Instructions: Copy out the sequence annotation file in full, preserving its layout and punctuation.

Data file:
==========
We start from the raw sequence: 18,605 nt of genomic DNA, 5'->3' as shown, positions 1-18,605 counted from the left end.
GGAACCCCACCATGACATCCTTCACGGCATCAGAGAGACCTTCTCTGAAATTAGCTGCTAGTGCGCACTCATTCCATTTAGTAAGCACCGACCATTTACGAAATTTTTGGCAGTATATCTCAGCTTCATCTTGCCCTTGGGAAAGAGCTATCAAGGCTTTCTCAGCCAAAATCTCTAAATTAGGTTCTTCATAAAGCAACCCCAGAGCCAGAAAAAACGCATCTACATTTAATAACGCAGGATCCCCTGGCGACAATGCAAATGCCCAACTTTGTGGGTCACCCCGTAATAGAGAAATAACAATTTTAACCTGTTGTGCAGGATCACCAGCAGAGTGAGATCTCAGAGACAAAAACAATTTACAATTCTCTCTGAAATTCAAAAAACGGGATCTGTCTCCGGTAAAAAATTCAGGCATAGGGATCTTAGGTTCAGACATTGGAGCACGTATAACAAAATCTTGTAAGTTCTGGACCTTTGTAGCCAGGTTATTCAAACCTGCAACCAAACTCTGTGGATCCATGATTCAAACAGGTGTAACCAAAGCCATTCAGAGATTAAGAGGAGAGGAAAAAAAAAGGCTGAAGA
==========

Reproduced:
We start from the raw sequence: 18,605 nt of genomic DNA, 5'->3' as shown, positions 1-18,605 counted from the left end.
GGAACCCCACCATGACATCCTTCACGGCATCAGAGAGACCTTCTCTGAAATTAGCTGCTAGTGCGCACTCATTCCATTTAGTAAGCACCGACCATTTACGAAATTTTTGGCAGTATATCTCAGCTTCATCTTGCCCTTGGGAAAGAGCTATCAAGGCTTTCTCAGCCAAAATCTCTAAATTAGGTTCTTCATAAAGCAACCCCAGAGCCAGAAAAAACGCATCTACATTTAATAACGCAGGATCCCCTGGCGACAATGCAAATGCCCAACTTTGTGGGTCACCCCGTAATAGAGAAATAACAATTTTAACCTGTTGTGCAGGATCACCAGCAGAGTGAGATCTCAGAGACAAAAACAATTTACAATTCTCTCTGAAATTCAAAAAACGGGATCTGTCTCCGGTAAAAAATTCAGGCATAGGGATCTTAGGTTCAGACATTGGAGCACGTATAACAAAATCTTGTAAGTTCTGGACCTTTGTAGCCAGGTTATTCAAACCTGCAACCAAACTCTGTGGATCCATGATTCAAACAGGTGTAACCAAAGCCATTCAGAGATTAAGAGGAGAGGAAAAAAAAAGGCTGAAGA